What can we do as a school to achieve better educational outcomes for all our students? That is the question that every teacher asks as does every principal! I would hazard a guess that parents, when reflecting on the education of their child(ren), want to know the answer to this question as well. In approximately 600 words, I am going to give you something approximating an answer to this question.
In fact, I am going to give you two answers. However, it needs to be said that learning represents a complex entity that cannot be distilled sufficiently into sound bites or catchphrases and what I am offering here is not the whole story, but it represents a general approach to learning relevant for all students.
The first answer is the simple answer – more time learning leads to better educational outcomes. Increasing class time, for example, as we have done in Years 11 and 12, will improve educational outcomes for our students. Increasing levels of student engagement in the classroom will give students more time to learn. Building students’ wellbeing so that they are able to be present and concentrate each lesson will give students more time to learn.
Students in the Senior School also have opportunities to learn outside school through the After School Study program in the Learning Commons. I highly recommend students choose to spend some time in the afternoon receiving additional assistance, learning with other students and being absorbed in their own study and review. As you would be aware, this program has been run Mondays to Thursdays until 4:30 pm every afternoon. From this week onwards, the After School Study program will also be running on Friday afternoons as well. We will trial opening the Learning Commons on Friday afternoon to ascertain the level of interest in using this space on Fridays.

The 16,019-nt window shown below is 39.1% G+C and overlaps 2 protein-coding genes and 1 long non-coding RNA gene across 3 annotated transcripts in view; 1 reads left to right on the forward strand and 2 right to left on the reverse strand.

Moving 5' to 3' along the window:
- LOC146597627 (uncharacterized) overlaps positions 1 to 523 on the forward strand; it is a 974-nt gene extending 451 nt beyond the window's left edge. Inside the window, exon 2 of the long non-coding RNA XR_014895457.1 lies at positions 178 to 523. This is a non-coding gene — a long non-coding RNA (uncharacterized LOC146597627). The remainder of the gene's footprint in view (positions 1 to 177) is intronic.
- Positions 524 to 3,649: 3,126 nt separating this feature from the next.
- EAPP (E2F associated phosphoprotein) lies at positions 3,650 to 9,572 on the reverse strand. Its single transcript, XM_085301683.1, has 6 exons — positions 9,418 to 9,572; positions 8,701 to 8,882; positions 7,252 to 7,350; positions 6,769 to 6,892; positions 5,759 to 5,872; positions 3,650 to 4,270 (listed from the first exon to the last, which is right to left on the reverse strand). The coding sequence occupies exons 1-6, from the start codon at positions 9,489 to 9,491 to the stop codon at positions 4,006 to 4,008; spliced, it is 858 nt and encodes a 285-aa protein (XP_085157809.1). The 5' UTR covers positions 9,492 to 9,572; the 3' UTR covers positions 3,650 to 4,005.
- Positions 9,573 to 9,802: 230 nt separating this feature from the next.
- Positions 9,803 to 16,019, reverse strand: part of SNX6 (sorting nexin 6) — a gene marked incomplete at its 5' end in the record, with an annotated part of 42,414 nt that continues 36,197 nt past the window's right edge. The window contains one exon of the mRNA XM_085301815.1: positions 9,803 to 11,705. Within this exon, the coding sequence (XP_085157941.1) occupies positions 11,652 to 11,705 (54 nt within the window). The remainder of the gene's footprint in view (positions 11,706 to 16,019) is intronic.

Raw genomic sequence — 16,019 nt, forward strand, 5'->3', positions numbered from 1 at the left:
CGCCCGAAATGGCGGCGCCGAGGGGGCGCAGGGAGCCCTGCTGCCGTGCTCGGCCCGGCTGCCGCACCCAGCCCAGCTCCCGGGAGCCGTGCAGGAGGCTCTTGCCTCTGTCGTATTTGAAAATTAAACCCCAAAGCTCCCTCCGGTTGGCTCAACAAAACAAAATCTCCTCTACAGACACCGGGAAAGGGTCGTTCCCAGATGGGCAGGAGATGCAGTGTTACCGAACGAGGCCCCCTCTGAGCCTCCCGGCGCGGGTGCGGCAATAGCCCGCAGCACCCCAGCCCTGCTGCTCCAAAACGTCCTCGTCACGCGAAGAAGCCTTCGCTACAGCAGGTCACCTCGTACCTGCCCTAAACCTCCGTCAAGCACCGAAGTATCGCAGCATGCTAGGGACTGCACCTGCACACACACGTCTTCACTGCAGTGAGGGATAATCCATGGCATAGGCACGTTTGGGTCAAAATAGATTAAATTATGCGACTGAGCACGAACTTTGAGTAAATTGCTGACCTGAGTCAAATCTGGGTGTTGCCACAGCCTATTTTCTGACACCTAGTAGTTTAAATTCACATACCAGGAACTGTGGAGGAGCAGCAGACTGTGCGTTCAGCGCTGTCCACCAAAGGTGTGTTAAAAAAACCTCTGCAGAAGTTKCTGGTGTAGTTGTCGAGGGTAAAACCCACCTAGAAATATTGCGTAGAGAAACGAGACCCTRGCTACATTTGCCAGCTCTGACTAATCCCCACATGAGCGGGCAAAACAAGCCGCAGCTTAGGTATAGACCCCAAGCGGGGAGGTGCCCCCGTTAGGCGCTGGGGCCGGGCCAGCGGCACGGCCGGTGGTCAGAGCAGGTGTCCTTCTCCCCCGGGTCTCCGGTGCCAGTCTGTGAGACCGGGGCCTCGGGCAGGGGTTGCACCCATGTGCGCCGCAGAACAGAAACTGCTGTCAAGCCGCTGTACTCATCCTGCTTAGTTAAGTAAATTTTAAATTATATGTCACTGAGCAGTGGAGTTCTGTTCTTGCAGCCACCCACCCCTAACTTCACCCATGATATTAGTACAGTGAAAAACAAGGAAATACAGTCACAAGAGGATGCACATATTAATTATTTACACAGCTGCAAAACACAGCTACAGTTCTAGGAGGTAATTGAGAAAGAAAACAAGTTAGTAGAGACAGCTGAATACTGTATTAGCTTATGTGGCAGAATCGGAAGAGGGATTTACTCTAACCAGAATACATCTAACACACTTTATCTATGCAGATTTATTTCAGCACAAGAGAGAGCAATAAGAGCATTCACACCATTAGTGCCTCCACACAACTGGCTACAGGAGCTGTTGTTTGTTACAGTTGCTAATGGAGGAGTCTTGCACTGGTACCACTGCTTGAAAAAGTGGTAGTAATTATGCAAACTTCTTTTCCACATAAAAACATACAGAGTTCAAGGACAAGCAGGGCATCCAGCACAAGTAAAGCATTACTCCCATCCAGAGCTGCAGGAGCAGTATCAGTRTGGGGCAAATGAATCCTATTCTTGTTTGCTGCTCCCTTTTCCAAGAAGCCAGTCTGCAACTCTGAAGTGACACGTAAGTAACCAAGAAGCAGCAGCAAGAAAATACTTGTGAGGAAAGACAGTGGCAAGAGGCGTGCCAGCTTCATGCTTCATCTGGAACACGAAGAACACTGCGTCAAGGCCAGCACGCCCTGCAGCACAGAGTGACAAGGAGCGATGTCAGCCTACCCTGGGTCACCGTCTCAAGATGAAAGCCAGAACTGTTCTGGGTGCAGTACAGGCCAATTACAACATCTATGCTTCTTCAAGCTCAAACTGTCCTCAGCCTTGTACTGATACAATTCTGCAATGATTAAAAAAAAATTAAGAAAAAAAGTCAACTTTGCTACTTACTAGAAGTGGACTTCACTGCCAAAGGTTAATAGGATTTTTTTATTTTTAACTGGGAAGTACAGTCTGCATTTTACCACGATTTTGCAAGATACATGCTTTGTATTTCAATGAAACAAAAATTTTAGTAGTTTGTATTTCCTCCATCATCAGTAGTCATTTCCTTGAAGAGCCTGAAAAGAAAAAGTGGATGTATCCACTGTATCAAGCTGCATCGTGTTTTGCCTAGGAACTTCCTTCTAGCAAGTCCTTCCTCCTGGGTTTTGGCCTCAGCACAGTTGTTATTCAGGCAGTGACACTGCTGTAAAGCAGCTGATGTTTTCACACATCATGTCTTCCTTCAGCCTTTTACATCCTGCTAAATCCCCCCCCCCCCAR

The second answer is the more complex answer. Learning how to learn leads to better educational outcomes. British educator Chris Watkins has reviewed research which demonstrates that “learning about learning enhances school performance … For nearly 25 years it has been known that students with more elaborated conceptions of learning perform better in public examinations …”.
What does ‘elaborated conceptions of learning’ actually mean? Take a minute to ask a school student what they think they could do to get better results in the future. 99% will answer “work harder” or “do more study”. That is part of the answer – in fact, that is my first answer! But there are only so many hours in a day. Students with an elaborated concept of learning will answer this question with “ask more questions”, “do more research using [insert name of search engine or online resource]”, “develop my capacity to focus for longer periods of time”, “collaborate with peers”, “persevere when faced with challenges” or “practise past questions”. That is, they have a deep understanding of what it means to be a powerful learner. Not only do they know how to learn, but they are habitual learners – it has become part of their character; part of who they are.
We seek to build students’ learning character – their capacity to learn, so that they might be a blessing to others. Time (answer one) and learning to learn (answer two) represent a powerful combination.
“I constantly see people rise in life who are not the smartest, sometimes not even the most diligent, but they are learning machines. They go to bed every night a little wiser than they were when they got up, and boy does that help – particularly when you have a long run ahead of you.”
Charlie Munger, Vice Chairman of the Berkshire Hathaway Conglomerate, 2007.
Dr James Pietsch